His philanthropy long has been known in Sonoma County, where he’s fed frontline workers and displaced neighbors impacted by area wildfires. But this latest crisis is playing out on a much larger stage and finds Fieri, who turned 53 in January, moving into the type of elder statesman role previously reserved for white-tablecloth ambassadors like José Andrés and Tom Colicchio.

Tally the long line of show credits and the millions in contributions, and it becomes challenging to reconcile the Fieri of 2021 — emergent folk hero — with the Fieri who first materialized on American TV in April 2006, newly crowned winner of a nascent reality competition (The Next Food Network Star). In that first year, he went from anonymous restaurateur to making less than $1,000 an episode on his first cooking show (Guy’s Big Bite) to launching the career-defining Diners, Drive-Ins and Dives.

“We built a five-year plan for him, and he blew through it in, like, three,” says longtime agent Jason Hodes, partner at WME, whose colleagues used to tell him to “hug the rocket” as Fieri accumulated series and licensing deals. “He’s a true household name, just one that people can’t seem to pronounce correctly.”

Despite opening most every show with a familiar “Hi, I’m Guy Fieri,” swapping out the “r” in his last name for an Italian flourish that sounds more like “Fiedi,” his preferred pronunciation eludes most of his huge audience. An average 73 million viewers, per Food Network, watch at least one piece of Fieri programming quarterly. And while he hasn’t worked full-time in a kitchen for two decades, he’s involved with more than 85 restaurants globally and recently partnered with Planet Hollywood CEO Robert Earl on an ambitious delivery-only concept, Flavortown Kitchen. If you live in a major U.S. city, chances are you can have a Fieri-sanctioned Bacon Mac N Cheese Burger delivered in the same time it takes to watch an episode of Guy’s Ranch Kitchen.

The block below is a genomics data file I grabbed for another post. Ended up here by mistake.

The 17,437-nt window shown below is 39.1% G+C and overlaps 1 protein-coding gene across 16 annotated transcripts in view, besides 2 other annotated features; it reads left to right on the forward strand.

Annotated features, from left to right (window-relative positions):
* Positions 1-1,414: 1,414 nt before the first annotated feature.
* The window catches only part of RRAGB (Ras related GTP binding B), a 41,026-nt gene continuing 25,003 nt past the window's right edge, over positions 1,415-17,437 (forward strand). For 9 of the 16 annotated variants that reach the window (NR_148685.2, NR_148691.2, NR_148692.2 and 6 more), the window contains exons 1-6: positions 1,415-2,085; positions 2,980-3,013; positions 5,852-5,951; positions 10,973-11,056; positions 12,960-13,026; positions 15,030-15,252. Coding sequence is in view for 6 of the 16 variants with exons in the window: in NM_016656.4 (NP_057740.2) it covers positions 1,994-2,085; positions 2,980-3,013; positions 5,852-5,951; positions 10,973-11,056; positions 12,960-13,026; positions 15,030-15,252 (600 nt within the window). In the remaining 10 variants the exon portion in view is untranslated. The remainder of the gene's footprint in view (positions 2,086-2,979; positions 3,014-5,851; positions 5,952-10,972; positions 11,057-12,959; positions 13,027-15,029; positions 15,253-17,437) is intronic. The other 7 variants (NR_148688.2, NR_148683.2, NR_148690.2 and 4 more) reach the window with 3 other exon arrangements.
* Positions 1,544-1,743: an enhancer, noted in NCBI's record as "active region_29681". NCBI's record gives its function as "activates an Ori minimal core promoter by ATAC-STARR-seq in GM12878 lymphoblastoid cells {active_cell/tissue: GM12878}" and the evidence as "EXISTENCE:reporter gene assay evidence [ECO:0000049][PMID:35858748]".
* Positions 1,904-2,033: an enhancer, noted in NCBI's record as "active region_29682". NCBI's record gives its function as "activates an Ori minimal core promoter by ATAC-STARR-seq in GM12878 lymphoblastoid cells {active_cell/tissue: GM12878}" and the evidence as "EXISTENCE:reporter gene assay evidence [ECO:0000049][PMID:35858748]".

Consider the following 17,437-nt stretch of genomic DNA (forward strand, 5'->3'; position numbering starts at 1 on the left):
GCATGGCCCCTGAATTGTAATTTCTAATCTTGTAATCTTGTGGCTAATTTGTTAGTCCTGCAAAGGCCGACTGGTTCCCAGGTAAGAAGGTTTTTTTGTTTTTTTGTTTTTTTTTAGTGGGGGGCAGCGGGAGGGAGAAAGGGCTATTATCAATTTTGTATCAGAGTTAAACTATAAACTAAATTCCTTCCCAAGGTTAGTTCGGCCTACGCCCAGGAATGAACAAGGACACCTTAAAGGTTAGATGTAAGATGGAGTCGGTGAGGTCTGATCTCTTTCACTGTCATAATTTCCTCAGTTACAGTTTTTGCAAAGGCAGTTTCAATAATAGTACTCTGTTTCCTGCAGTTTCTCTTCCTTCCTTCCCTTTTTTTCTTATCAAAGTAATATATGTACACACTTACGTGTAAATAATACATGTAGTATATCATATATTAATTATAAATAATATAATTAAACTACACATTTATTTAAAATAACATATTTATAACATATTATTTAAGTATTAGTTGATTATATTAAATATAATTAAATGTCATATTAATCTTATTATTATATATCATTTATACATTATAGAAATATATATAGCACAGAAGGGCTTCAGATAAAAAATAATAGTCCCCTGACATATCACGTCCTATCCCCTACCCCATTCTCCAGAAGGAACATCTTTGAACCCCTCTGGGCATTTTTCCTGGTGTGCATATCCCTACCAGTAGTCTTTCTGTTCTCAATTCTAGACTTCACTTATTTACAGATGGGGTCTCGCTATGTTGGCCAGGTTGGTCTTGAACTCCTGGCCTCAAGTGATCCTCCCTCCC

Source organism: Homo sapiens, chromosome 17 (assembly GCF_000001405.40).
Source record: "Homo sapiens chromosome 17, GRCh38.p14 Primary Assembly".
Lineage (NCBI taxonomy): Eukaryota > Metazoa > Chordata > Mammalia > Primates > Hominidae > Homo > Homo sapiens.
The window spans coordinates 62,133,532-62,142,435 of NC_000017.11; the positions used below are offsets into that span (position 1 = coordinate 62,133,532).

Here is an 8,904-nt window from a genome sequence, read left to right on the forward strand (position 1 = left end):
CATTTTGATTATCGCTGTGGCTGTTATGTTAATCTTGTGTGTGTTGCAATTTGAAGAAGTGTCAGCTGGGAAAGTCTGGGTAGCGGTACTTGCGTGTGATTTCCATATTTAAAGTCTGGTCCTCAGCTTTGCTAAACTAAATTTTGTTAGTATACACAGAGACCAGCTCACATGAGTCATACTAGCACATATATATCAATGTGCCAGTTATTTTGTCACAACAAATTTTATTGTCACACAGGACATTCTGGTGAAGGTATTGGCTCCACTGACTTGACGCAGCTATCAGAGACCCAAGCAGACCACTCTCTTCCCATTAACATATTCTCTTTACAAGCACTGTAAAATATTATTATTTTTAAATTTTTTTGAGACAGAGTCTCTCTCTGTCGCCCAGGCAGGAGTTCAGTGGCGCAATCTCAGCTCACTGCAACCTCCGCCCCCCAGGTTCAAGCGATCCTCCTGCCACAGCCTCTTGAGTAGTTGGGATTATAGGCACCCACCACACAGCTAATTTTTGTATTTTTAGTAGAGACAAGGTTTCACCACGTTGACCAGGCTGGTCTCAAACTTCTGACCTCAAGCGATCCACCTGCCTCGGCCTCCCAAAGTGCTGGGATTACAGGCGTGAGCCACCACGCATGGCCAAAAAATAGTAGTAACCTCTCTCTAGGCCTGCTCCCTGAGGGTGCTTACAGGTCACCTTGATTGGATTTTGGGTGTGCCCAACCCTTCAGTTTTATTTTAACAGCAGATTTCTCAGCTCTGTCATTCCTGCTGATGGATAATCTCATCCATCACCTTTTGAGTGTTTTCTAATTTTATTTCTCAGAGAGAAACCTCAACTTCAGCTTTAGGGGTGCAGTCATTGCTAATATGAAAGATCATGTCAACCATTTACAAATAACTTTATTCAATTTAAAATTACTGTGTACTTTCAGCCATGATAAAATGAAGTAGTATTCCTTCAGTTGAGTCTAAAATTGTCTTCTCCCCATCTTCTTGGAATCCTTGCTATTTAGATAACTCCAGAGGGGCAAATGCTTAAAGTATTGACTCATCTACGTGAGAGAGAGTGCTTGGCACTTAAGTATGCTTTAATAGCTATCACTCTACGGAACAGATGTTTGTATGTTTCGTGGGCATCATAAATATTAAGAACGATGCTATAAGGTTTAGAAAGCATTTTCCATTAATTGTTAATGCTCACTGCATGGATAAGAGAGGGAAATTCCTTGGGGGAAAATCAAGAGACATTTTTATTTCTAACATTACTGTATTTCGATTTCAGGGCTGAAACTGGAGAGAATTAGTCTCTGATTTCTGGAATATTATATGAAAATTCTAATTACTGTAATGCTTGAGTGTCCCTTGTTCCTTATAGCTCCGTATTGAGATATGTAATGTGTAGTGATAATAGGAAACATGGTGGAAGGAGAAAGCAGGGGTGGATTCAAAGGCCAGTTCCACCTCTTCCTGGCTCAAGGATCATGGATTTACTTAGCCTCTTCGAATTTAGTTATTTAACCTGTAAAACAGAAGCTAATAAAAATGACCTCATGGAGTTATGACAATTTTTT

Categories
HT Movie TV

TV Ratings: ‘NCIS’ Hits Demo Low, Falls Behind ‘FBI’

by Rick Porter | HollywoodReporter.Com

Troy Warren #reviews-all

 

The third-year series beats its lead-in among adults 18-49 for the first time when they’ve aired back to back.

CBS’ drama FBI led Tuesday’s adults 18-49 rankings in primetime — beating its lead-in, NCIS (which hit an all-time low in the key ad demographic), for the first time when the two shows have aired back to back.

It was a relatively soft night for broadcast TV overall, with no show gathering even 1 million people who fall in the 18-49 age range. FBI came closest, with its 0.68 rating equivalent to about 880,000 people.

NCIS, meanwhile, recorded a 0.6 in adults 18-49, a tenth of a point behind its previous low. It did lead primetime among all viewers, averaging 8.56 million. FBI finished second in viewers with 7.57 million, while FBI: Most Wanted had 5.62 million viewers to go with a 0.57 rating in the 18-49 demo. CBS swept primetime in both measures, as well as among adults 25-54.

History’s The Curse of Oak Island had the next best 18-49 rating across broadcast and cable with a 0.51. It also finished second on cable in total viewers with 2.87 million, behind only the 2.95 million for Tucker Carlson Tonight on Fox News.

The Resident scored a 0.48 on Fox to go with 3.29 million viewers. Prodigal Son followed with a 0.32 and 1.8 million viewers. NBC’s Young Rock (0.46, 2.4 million) and New Amsterdam (0.36, 3.1 million) were both down week-to-week, but Kenan (0.39, 1.8 million) inched up in the demo.

ABC’s Pooch Perfect (0.42 in 18-49, 2.59 million viewers), Black-ish (0.37, 2.07 million), Mixed-ish (0.33, 1.75 million) and Big Sky (0.37, 2.69 million) all declined by a few hundredths of a point in the key demo, although the first three grew slightly in total viewers. Supergirl (0.11, 504,000) also dipped slightly on The CW.

Bookmark THR.com/Ratings for more ratings news and numbers.